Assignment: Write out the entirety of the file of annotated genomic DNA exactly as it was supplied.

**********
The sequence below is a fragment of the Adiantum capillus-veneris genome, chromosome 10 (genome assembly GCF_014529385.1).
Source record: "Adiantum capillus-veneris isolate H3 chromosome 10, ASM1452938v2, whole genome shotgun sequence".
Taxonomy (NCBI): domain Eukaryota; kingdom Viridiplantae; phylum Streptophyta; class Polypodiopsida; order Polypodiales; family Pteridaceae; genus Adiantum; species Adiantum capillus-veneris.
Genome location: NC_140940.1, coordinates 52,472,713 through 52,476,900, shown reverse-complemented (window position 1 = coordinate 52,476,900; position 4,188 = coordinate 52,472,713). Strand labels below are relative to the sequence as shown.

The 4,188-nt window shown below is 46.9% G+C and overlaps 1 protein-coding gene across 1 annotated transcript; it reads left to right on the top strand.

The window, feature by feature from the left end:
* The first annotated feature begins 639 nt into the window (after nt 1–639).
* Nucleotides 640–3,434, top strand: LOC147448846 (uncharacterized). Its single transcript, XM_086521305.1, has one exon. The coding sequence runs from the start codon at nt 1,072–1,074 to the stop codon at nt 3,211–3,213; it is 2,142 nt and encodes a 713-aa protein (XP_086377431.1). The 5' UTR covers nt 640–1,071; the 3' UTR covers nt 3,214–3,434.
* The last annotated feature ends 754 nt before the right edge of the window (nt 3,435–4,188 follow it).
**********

The sequence below is a fragment of the Adiantum capillus-veneris genome, chromosome 10 (genome assembly GCF_014529385.1).
Source record: "Adiantum capillus-veneris isolate H3 chromosome 10, ASM1452938v2, whole genome shotgun sequence".
Taxonomy (NCBI): domain Eukaryota; kingdom Viridiplantae; phylum Streptophyta; class Polypodiopsida; order Polypodiales; family Pteridaceae; genus Adiantum; species Adiantum capillus-veneris.
Genome location: NC_140940.1, coordinates 52,472,713 through 52,476,900, shown reverse-complemented (window position 1 = coordinate 52,476,900; position 4,188 = coordinate 52,472,713). Strand labels below are relative to the sequence as shown.

The 4,188-nt window shown below is 46.9% G+C and overlaps 1 protein-coding gene across 1 annotated transcript; it reads left to right on the top strand.

The window, feature by feature from the left end:
* The first annotated feature begins 639 nt into the window (after nt 1–639).
* Nucleotides 640–3,434, top strand: LOC147448846 (uncharacterized). Its single transcript, XM_086521305.1, has one exon. The coding sequence runs from the start codon at nt 1,072–1,074 to the stop codon at nt 3,211–3,213; it is 2,142 nt and encodes a 713-aa protein (XP_086377431.1). The 5' UTR covers nt 640–1,071; the 3' UTR covers nt 3,214–3,434.
* The last annotated feature ends 754 nt before the right edge of the window (nt 3,435–4,188 follow it).